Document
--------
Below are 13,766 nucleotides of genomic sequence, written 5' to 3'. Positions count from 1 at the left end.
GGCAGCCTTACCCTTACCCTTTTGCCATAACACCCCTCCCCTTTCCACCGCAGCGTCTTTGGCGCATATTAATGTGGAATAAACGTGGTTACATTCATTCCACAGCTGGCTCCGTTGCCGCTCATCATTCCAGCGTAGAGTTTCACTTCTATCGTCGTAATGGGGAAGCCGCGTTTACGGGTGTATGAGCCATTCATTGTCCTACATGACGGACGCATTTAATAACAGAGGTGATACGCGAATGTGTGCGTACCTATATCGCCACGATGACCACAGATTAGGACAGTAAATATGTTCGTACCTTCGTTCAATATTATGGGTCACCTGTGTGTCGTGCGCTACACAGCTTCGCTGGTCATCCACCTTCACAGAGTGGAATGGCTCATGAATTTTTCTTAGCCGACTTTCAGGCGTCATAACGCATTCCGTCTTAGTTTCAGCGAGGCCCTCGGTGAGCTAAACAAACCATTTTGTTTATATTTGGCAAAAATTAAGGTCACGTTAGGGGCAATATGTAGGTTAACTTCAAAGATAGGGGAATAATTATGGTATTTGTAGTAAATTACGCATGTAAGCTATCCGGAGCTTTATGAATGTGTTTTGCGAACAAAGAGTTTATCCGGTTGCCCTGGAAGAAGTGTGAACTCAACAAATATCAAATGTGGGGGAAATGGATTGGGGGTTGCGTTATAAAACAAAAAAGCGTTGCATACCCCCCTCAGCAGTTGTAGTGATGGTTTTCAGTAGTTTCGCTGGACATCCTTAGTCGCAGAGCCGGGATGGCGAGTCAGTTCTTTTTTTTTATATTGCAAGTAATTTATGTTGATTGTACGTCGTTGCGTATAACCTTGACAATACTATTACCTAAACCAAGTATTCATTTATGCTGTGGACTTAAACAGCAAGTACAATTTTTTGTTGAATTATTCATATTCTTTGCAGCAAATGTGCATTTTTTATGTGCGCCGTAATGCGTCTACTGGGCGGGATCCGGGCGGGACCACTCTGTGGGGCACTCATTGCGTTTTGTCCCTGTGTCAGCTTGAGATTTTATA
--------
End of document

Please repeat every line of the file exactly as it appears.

Below are 13,766 nucleotides of genomic sequence, written 5' to 3'. Positions count from 1 at the left end.
GGCAGCCTTACCCTTACCCTTTTGCCATAACACCCCTCCCCTTTCCACCGCAGCGTCTTTGGCGCATATTAATGTGGAATAAACGTGGTTACATTCATTCCACAGCTGGCTCCGTTGCCGCTCATCATTCCAGCGTAGAGTTTCACTTCTATCGTCGTAATGGGGAAGCCGCGTTTACGGGTGTATGAGCCATTCATTGTCCTACATGACGGACGCATTTAATAACAGAGGTGATACGCGAATGTGTGCGTACCTATATCGCCACGATGACCACAGATTAGGACAGTAAATATGTTCGTACCTTCGTTCAATATTATGGGTCACCTGTGTGTCGTGCGCTACACAGCTTCGCTGGTCATCCACCTTCACAGAGTGGAATGGCTCATGAATTTTTCTTAGCCGACTTTCAGGCGTCATAACGCATTCCGTCTTAGTTTCAGCGAGGCCCTCGGTGAGCTAAACAAACCATTTTGTTTATATTTGGCAAAAATTAAGGTCACGTTAGGGGCAATATGTAGGTTAACTTCAAAGATAGGGGAATAATTATGGTATTTGTAGTAAATTACGCATGTAAGCTATCCGGAGCTTTATGAATGTGTTTTGCGAACAAAGAGTTTATCCGGTTGCCCTGGAAGAAGTGTGAACTCAACAAATATCAAATGTGGGGGAAATGGATTGGGGGTTGCGTTATAAAACAAAAAAGCGTTGCATACCCCCCTCAGCAGTTGTAGTGATGGTTTTCAGTAGTTTCGCTGGACATCCTTAGTCGCAGAGCCGGGATGGCGAGTCAGTTCTTTTTTTTTATATTGCAAGTAATTTATGTTGATTGTACGTCGTTGCGTATAACCTTGACAATACTATTACCTAAACCAAGTATTCATTTATGCTGTGGACTTAAACAGCAAGTACAATTTTTTGTTGAATTATTCATATTCTTTGCAGCAAATGTGCATTTTTTATGTGCGCCGTAATGCGTCTACTGGGCGGGATCCGGGCGGGACCACTCTGTGGGGCACTCATTGCGTTTTGTCCCTGTGTCAGCTTGAGATTTTATA